Protester voices: Colombians share their mounting discontent
A look into the lives of marchers at recent demonstrations in Colombia, where activists are pushing their agenda to the forefront of the national vision as civil worries loom despite positive economic growth.
Writer and undergraduate student at New York University studying English literature and creative writing.
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Protesters in Colombia have been marching for nearly a week in demonstrations that are drawing students, workers and even entire families.
Though several Latin American nations are experiencing a wave of protests, Colombia’s are perhaps unique for the diverse range of protester complaints—worries about rumoured pension cutbacks, concerns over job prospects, calls to implement a peace accord, insistence on rights for indigenous groups and women, denunciations of shark fishing and fracking.
The demonstrations are above all a general rejection of the government of Iván Duque. Despite positive economic growth, many protesters feel he hasn’t done enough to address long-standing issues like corruption and inequality.
Such mass protests may have become possible in part because the nation’s 2016 peace deal, which ended over five decades of conflict between guerrillas, the state and right-wing paramilitary groups. During the years of the war, protesters risked being stigmatised—and targeted—as supporters of leftist rebels, a concern that has largely diminished with the disarmament of the Revolutionary Armed Forces of Colombia (FARC).
Before Colombia’s recent protests, Michael Cano had never participated in a march.
The youngest of eight children, Cano said he was driven to demonstrate because of his own experience as a pharmacy student.
It took the 25-year-old several years of working at a call centre to save up enough money to afford college. Now he worries about his future employment prospects in a country where 17.5 percent of young adults are without work.
He showed up a recent protest dressed in green medical scrubs, in a nod to his career and a medical system he said is eroding.
“I want the president to know we are angry at what’s happening,” he said. “They’re investing more in malls than they are hospitals.”
He also decried what he and others see as a heavy-handed response by police. Though the demonstrations have been largely peaceful, riot officers have used tear gas to disperse crowds and one 18-year-old student was killed after being hit by a projectile, though the cause of death remains under investigation.
“That could happen to any of us young people who are marching,” he said.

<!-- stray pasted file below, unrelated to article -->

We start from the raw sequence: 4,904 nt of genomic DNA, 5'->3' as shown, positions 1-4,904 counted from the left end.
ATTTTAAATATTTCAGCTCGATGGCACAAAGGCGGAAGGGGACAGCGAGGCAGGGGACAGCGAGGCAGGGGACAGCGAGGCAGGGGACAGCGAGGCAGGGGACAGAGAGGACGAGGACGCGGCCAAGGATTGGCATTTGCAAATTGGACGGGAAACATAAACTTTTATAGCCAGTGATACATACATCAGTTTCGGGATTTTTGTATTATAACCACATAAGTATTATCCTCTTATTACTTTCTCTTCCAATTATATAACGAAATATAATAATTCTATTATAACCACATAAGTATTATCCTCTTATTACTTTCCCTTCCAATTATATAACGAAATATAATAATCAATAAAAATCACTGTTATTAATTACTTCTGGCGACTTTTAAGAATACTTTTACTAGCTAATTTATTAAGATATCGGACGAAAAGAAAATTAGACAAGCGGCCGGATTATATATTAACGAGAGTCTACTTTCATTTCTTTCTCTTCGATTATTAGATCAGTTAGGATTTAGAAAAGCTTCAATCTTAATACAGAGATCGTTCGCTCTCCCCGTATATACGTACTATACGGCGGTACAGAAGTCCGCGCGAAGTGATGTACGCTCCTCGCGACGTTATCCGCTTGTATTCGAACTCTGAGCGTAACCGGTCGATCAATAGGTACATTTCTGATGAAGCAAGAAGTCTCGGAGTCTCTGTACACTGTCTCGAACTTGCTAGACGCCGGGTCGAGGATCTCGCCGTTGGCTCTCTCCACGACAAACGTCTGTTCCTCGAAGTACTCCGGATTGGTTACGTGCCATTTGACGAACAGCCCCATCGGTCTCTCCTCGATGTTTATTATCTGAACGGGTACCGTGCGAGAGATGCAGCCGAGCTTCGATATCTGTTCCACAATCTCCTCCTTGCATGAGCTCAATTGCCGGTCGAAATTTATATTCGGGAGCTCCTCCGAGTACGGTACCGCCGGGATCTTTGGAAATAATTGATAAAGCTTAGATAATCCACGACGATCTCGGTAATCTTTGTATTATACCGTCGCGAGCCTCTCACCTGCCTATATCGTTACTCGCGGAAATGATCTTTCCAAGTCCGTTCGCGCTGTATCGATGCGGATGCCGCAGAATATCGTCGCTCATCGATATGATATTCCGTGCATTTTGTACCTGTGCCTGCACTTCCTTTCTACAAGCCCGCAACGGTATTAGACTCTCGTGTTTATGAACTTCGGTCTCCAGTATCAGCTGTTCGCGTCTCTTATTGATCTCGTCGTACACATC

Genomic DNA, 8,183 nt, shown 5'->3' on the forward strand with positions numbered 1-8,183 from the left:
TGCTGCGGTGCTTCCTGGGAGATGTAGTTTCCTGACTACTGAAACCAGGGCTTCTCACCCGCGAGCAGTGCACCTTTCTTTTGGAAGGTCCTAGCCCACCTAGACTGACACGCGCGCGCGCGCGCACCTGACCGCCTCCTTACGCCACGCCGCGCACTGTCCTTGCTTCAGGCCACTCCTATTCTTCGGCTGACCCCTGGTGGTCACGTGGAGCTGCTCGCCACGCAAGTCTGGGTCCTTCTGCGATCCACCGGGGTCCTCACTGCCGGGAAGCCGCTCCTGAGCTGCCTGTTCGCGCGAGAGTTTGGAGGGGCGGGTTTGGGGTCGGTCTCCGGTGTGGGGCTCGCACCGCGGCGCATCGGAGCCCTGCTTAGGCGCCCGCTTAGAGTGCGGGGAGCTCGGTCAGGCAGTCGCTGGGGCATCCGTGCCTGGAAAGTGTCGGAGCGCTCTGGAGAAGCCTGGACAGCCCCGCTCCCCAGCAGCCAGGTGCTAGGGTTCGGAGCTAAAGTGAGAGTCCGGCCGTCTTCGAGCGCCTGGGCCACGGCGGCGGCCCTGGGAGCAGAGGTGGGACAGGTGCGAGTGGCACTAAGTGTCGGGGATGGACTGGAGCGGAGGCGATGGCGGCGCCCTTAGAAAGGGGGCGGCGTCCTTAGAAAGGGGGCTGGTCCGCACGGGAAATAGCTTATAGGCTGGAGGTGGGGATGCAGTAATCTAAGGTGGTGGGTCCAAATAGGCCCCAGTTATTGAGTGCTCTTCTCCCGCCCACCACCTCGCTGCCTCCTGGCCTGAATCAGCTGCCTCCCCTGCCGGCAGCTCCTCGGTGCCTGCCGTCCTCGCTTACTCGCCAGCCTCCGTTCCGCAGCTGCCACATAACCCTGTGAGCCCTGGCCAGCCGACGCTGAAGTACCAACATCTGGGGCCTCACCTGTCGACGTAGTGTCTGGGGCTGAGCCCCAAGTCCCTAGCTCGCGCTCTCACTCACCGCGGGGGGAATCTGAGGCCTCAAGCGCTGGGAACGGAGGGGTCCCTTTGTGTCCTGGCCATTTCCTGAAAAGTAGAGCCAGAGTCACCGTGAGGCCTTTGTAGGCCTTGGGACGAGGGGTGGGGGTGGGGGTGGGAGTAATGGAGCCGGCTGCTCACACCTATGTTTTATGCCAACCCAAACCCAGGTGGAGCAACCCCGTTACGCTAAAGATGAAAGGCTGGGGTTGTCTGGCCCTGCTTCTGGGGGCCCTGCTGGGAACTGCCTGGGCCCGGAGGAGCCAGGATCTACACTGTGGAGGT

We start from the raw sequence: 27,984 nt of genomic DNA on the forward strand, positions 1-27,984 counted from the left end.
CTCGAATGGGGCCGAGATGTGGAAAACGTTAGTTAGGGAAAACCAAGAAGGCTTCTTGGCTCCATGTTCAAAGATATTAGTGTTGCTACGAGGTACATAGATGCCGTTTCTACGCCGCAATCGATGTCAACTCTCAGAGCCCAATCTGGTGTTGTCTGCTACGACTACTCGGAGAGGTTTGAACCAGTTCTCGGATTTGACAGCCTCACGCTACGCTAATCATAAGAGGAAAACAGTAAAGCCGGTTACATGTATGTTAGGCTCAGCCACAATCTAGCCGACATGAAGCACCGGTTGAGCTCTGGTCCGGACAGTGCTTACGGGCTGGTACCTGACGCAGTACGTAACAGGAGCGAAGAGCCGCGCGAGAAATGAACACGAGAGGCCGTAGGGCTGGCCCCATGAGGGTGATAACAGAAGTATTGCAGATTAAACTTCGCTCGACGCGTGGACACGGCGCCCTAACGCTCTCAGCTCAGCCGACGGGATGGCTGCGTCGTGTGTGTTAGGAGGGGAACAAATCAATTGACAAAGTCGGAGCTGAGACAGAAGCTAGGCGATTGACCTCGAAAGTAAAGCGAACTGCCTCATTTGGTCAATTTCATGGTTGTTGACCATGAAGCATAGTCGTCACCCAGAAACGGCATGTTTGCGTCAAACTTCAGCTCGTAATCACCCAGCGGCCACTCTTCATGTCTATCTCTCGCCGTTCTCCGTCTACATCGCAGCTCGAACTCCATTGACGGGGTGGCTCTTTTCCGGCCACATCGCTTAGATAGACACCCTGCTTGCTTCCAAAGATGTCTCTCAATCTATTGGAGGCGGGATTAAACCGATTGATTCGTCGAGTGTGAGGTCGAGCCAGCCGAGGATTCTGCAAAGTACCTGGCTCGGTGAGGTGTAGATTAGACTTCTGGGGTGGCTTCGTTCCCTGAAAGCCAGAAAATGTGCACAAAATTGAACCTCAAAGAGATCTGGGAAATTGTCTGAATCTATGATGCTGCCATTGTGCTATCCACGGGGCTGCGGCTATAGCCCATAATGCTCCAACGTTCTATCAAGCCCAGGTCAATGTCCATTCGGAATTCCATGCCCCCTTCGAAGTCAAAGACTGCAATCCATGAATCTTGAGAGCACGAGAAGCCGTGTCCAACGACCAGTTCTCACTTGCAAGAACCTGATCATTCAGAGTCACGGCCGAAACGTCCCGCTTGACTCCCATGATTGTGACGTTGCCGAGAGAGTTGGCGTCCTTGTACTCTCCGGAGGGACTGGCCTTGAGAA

To get to Colombia’s capital in time for the first march, Mayila Lara had to travel from deep within the Amazon region to reach an airport.
She said she spent three hours travelling along a river by canoe, then hopped on a motorcycle taxi and at last reached her flight to Bogota.
“We want to be heard,” said Lara, who is from an indigenous group.
The 26-year-old said she has seen the Amazon grow steadily contaminated by illegal mining and damaged by deforestation.
She wants Duque to improve conditions for indigenous groups, whose leaders have been targeted by remaining illegal armed groups battling over lucrative drug routes after the signing of the nation’s 2016 peace accord with leftist rebels.
Lara said she laments watching the land of her ancestors deteriorate and indigenous practices like the spiritual agricultural harvesting known as “chagras” disappear.
“Our traditions are being broken,” she said.
The human rights attorney who fled Colombia for a time after his life was threatened during the nation’s long civil conflict is driven to protest because he believes the government isn’t doing enough to implement the peace accord.
But Pablo Arenales is also upset that his relatives who earn minimum wage often can’t make ends meet and that younger family members are having trouble affording or getting a spot in a university.
“We want changes that favour the Colombian people,” he said.
The 47-year-old has been attending the marches with his elementary school aged son in hand in what he hopes will be a valuable civics lesson.
“They need to learn rights are something you fight for,” he said.
ANA MARIA MOYA
For Ana Maria Moya, safety feels hard to find.
The 19-year-old college student said she’s been robbed numerous times, regularly experiences street harassment and is frustrated by a system where most crimes go unpunished and women deal with chauvinism and inequality.
“I’m upset because life in Colombia has been difficult,” she said.
Moya said her parents—a housewife and a chef—went into debt to put her through college and worry about her participating in the marches.
She attends the protests daily, anyhow, intent on continuing in the streets with others “until we see hope for a dignified life.”
“For me, more than a march it is a way of expressing how I feel,” she said. “I want a change and I’m not going to let others speak for me.”